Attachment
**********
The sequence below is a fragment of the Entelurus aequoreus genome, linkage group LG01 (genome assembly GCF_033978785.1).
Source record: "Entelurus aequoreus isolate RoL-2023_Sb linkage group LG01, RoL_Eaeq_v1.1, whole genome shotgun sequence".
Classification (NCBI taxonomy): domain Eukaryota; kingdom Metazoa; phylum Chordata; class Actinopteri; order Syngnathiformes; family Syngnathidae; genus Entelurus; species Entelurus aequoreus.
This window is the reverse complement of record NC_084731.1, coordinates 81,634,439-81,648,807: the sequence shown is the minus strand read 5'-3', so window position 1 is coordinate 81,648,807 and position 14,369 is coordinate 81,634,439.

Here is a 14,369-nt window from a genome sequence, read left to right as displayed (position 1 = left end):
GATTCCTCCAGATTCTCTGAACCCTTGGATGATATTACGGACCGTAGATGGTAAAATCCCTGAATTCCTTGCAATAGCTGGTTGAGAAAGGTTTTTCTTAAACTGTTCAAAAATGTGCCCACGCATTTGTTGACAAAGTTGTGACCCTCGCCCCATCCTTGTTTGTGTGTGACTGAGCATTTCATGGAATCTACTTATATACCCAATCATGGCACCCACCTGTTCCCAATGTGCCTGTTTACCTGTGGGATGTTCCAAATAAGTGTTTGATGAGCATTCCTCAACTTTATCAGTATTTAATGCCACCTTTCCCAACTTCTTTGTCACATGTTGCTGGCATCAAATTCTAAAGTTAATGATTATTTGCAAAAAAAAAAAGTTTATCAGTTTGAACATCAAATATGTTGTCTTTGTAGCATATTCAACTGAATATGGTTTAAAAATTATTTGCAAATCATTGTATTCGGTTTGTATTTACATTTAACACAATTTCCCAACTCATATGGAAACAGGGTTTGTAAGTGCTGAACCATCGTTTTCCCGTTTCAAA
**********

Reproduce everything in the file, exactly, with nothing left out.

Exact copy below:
The sequence below is a fragment of the Entelurus aequoreus genome, linkage group LG01 (genome assembly GCF_033978785.1).
Source record: "Entelurus aequoreus isolate RoL-2023_Sb linkage group LG01, RoL_Eaeq_v1.1, whole genome shotgun sequence".
Classification (NCBI taxonomy): domain Eukaryota; kingdom Metazoa; phylum Chordata; class Actinopteri; order Syngnathiformes; family Syngnathidae; genus Entelurus; species Entelurus aequoreus.
This window is the reverse complement of record NC_084731.1, coordinates 81,634,439-81,648,807: the sequence shown is the minus strand read 5'-3', so window position 1 is coordinate 81,648,807 and position 14,369 is coordinate 81,634,439.

Here is a 14,369-nt window from a genome sequence, read left to right as displayed (position 1 = left end):
GATTCCTCCAGATTCTCTGAACCCTTGGATGATATTACGGACCGTAGATGGTAAAATCCCTGAATTCCTTGCAATAGCTGGTTGAGAAAGGTTTTTCTTAAACTGTTCAAAAATGTGCCCACGCATTTGTTGACAAAGTTGTGACCCTCGCCCCATCCTTGTTTGTGTGTGACTGAGCATTTCATGGAATCTACTTATATACCCAATCATGGCACCCACCTGTTCCCAATGTGCCTGTTTACCTGTGGGATGTTCCAAATAAGTGTTTGATGAGCATTCCTCAACTTTATCAGTATTTAATGCCACCTTTCCCAACTTCTTTGTCACATGTTGCTGGCATCAAATTCTAAAGTTAATGATTATTTGCAAAAAAAAAAAGTTTATCAGTTTGAACATCAAATATGTTGTCTTTGTAGCATATTCAACTGAATATGGTTTAAAAATTATTTGCAAATCATTGTATTCGGTTTGTATTTACATTTAACACAATTTCCCAACTCATATGGAAACAGGGTTTGTAAGTGCTGAACCATCGTTTTCCCGTTTCAAA